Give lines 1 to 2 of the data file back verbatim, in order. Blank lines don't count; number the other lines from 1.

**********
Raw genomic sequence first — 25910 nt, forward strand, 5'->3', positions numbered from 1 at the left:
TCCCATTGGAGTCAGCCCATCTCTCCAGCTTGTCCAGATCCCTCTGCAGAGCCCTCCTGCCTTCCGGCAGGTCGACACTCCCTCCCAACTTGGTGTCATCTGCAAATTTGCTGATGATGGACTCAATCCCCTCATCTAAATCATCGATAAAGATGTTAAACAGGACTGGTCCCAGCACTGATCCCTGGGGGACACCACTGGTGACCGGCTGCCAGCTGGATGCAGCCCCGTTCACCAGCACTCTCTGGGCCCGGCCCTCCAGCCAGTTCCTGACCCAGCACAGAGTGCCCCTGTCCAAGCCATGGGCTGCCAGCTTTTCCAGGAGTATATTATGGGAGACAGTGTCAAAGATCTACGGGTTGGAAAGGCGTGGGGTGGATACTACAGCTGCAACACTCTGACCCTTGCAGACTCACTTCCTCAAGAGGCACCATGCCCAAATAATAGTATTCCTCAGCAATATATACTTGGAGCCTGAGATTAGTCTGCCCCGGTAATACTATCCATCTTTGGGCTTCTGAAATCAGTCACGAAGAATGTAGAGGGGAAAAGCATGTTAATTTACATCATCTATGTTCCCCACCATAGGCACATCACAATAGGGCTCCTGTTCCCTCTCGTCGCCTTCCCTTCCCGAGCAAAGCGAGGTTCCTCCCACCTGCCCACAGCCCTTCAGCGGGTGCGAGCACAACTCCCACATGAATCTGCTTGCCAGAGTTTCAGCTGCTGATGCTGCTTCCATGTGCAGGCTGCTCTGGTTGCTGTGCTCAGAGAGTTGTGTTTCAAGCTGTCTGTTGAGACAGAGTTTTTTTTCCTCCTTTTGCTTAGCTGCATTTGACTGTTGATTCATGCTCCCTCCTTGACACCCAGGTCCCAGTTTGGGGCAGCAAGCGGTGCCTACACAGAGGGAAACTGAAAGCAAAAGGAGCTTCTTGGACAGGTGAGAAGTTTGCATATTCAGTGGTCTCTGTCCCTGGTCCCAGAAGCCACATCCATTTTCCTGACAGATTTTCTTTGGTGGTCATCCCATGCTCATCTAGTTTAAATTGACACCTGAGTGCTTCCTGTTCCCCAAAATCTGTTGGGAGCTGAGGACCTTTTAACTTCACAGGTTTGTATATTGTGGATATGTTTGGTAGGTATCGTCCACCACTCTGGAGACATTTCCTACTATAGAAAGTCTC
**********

Raw genomic sequence first — 25910 nt, forward strand, 5'->3', positions numbered from 1 at the left:
TCCCATTGGAGTCAGCCCATCTCTCCAGCTTGTCCAGATCCCTCTGCAGAGCCCTCCTGCCTTCCGGCAGGTCGACACTCCCTCCCAACTTGGTGTCATCTGCAAATTTGCTGATGATGGACTCAATCCCCTCATCTAAATCATCGATAAAGATGTTAAACAGGACTGGTCCCAGCACTGATCCCTGGGGGACACCACTGGTGACCGGCTGCCAGCTGGATGCAGCCCCGTTCACCAGCACTCTCTGGGCCCGGCCCTCCAGCCAGTTCCTGACCCAGCACAGAGTGCCCCTGTCCAAGCCATGGGCTGCCAGCTTTTCCAGGAGTATATTATGGGAGACAGTGTCAAAGATCTACGGGTTGGAAAGGCGTGGGGTGGATACTACAGCTGCAACACTCTGACCCTTGCAGACTCACTTCCTCAAGAGGCACCATGCCCAAATAATAGTATTCCTCAGCAATATATACTTGGAGCCTGAGATTAGTCTGCCCCGGTAATACTATCCATCTTTGGGCTTCTGAAATCAGTCACGAAGAATGTAGAGGGGAAAAGCATGTTAATTTACATCATCTATGTTCCCCACCATAGGCACATCACAATAGGGCTCCTGTTCCCTCTCGTCGCCTTCCCTTCCCGAGCAAAGCGAGGTTCCTCCCACCTGCCCACAGCCCTTCAGCGGGTGCGAGCACAACTCCCACATGAATCTGCTTGCCAGAGTTTCAGCTGCTGATGCTGCTTCCATGTGCAGGCTGCTCTGGTTGCTGTGCTCAGAGAGTTGTGTTTCAAGCTGTCTGTTGAGACAGAGTTTTTTTTCCTCCTTTTGCTTAGCTGCATTTGACTGTTGATTCATGCTCCCTCCTTGACACCCAGGTCCCAGTTTGGGGCAGCAAGCGGTGCCTACACAGAGGGAAACTGAAAGCAAAAGGAGCTTCTTGGACAGGTGAGAAGTTTGCATATTCAGTGGTCTCTGTCCCTGGTCCCAGAAGCCACATCCATTTTCCTGACAGATTTTCTTTGGTGGTCATCCCATGCTCATCTAGTTTAAATTGACACCTGAGTGCTTCCTGTTCCCCAAAATCTGTTGGGAGCTGAGGACCTTTTAACTTCACAGGTTTGTATATTGTGGATATGTTTGGTAGGTATCGTCCACCACTCTGGAGACATTTCCTACTATAGAAAGTCTC